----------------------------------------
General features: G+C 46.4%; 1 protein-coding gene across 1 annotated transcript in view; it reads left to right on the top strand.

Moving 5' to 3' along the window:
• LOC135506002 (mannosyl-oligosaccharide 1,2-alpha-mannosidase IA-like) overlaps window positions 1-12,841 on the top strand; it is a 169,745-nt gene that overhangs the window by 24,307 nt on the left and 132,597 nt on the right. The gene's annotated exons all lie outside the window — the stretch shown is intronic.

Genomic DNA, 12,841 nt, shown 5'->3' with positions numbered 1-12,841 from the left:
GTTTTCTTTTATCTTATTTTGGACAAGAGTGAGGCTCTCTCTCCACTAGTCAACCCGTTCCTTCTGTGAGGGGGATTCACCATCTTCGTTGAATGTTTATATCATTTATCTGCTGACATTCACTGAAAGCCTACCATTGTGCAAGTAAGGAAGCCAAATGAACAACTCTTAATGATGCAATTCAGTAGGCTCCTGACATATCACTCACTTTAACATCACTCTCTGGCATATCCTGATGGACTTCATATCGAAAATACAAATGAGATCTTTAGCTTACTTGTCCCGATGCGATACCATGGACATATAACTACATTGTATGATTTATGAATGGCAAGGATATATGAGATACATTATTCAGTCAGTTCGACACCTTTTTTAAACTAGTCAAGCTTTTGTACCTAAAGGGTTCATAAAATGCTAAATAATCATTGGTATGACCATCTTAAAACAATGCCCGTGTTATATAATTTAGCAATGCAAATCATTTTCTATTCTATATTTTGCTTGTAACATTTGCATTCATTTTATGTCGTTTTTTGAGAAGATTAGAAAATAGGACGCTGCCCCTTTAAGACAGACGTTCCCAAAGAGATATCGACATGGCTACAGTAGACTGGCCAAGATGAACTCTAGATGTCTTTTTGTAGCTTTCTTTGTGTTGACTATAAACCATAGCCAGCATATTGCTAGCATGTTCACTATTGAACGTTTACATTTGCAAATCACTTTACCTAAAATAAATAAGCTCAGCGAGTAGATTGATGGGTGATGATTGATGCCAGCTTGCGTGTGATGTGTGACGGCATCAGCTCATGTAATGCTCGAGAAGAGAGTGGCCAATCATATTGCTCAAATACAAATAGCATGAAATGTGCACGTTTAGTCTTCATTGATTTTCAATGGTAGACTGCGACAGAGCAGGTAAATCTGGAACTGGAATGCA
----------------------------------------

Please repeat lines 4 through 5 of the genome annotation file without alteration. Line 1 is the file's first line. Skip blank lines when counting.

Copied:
Genomic DNA, 12,841 nt, shown 5'->3' with positions numbered 1-12,841 from the left:
GTTTTCTTTTATCTTATTTTGGACAAGAGTGAGGCTCTCTCTCCACTAGTCAACCCGTTCCTTCTGTGAGGGGGATTCACCATCTTCGTTGAATGTTTATATCATTTATCTGCTGACATTCACTGAAAGCCTACCATTGTGCAAGTAAGGAAGCCAAATGAACAACTCTTAATGATGCAATTCAGTAGGCTCCTGACATATCACTCACTTTAACATCACTCTCTGGCATATCCTGATGGACTTCATATCGAAAATACAAATGAGATCTTTAGCTTACTTGTCCCGATGCGATACCATGGACATATAACTACATTGTATGATTTATGAATGGCAAGGATATATGAGATACATTATTCAGTCAGTTCGACACCTTTTTTAAACTAGTCAAGCTTTTGTACCTAAAGGGTTCATAAAATGCTAAATAATCATTGGTATGACCATCTTAAAACAATGCCCGTGTTATATAATTTAGCAATGCAAATCATTTTCTATTCTATATTTTGCTTGTAACATTTGCATTCATTTTATGTCGTTTTTTGAGAAGATTAGAAAATAGGACGCTGCCCCTTTAAGACAGACGTTCCCAAAGAGATATCGACATGGCTACAGTAGACTGGCCAAGATGAACTCTAGATGTCTTTTTGTAGCTTTCTTTGTGTTGACTATAAACCATAGCCAGCATATTGCTAGCATGTTCACTATTGAACGTTTACATTTGCAAATCACTTTACCTAAAATAAATAAGCTCAGCGAGTAGATTGATGGGTGATGATTGATGCCAGCTTGCGTGTGATGTGTGACGGCATCAGCTCATGTAATGCTCGAGAAGAGAGTGGCCAATCATATTGCTCAAATACAAATAGCATGAAATGTGCACGTTTAGTCTTCATTGATTTTCAATGGTAGACTGCGACAGAGCAGGTAAATCTGGAACTGGAATGCA